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Sprinting through a series of light gates is a way of measuring running speed

I don’t get to practise or apply exercise physiology in the way I used to. Yes, we use force plates and light gates, fill in wellness and training data, take part in special projects and so on, but when you’re the subject you’re not exposed to the same level of insight. What I am becoming though, is an expert of my body. How much sleep I need, what food I should eat, how I best warm up, what coaching cues help my performance, when I need more rest, what my peak power is, what a healthy body composition looks like for me. I am also further developing soft skills such as assertiveness, effective communication, team work and resilience. So, whilst I miss working as an exercise physiologist every day, I hope that this break will firstly, fulfil the desire to play the athlete and secondly grant me new skills and understanding from the athlete point of view that will be useful when I do return to work one day. In the meantime, I am giving skeleton my all and focusing on a huge goal: the 2022 Olympics in Beijing!

Open education: a creative approach to learning and teaching

By Vivien Rolfe, Associate Head of Department, UWE Bristol, UK, @vivienrolfe

A longer version of this article originally appeared in our magazine, Physiology News.

Open education, a means of widening access to education and materials, is not a new idea. Universities and teaching institutions have been inviting the public through their doors for centuries, and in more recent times ‘open’ universities have further championed the widening of access to formal education.

Open education was a dominant philosophy and practice in the 1970s. Unstructured curricula fostered creativity and supported diversity in learning, and knowledge was shared beyond the institution. The present reiteration of open education has similar underpinning ideals: providing an education system that shares, and is more inclusive and equitable.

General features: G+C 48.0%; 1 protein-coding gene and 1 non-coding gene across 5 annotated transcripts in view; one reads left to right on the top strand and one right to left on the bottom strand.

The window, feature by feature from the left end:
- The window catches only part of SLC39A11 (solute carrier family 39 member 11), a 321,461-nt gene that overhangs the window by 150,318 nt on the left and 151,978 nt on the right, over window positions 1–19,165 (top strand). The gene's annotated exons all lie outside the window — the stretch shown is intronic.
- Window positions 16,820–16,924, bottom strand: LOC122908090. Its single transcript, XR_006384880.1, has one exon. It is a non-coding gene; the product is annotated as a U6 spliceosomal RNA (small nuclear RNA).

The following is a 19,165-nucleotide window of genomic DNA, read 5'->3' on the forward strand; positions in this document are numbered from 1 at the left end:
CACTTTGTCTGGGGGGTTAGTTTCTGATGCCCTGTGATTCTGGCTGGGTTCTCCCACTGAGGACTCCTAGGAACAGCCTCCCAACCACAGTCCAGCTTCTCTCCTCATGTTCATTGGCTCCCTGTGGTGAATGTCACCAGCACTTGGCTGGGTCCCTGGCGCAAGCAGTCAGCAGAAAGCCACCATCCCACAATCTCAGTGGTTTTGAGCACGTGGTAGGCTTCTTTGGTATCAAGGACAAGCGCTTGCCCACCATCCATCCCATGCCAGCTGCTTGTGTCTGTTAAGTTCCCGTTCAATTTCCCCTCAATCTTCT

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Open education – from content to practice

The relationship between shared open educational resources (OERs) and emerging open education practices is a hot topic of debate. Great work within schools, colleges and universities has clearly emerged through either the generation of openly licensed content (a good starting point), or the development of open practice and pedagogy.

A widely accepted framework for practice development is David Wiley’s ‘5 R’s’ (Wiley, 2014).  They stand for Retain (you control what happens to the resources you share) through to Reuse, Revise, Remix and Redistribute. This, in my experience, is a useful concept for teachers who aspire to develop their open practice

Open practice can extend the utility of our academic work within our institution, and even beyond the walls of our universities to a wider community of learners. In the UK, some notable examples include the University of Lincoln ‘Student as Producer’ project where students engaged as co-creators of open content, and the open photography course #Phonar at the University of Coventry which invited public collaboration and led to students working with professional communities as part of their learning.

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Much of the UK activity stemmed from the 2009 – 2012 HEFCE-funded Open Educational Resource programme. Over 85 projects spanned most subject disciplines, and were seminal in building the community of open practitioners that thrives today by bringing them together in an annual conference organised by the Association of Learning Technology (#OERXX). I have reported the reach and impact of the OERs produced by these projects, and of using web marketing techniques to share content online (Rolfe, 2016).

Open practice for life science practicals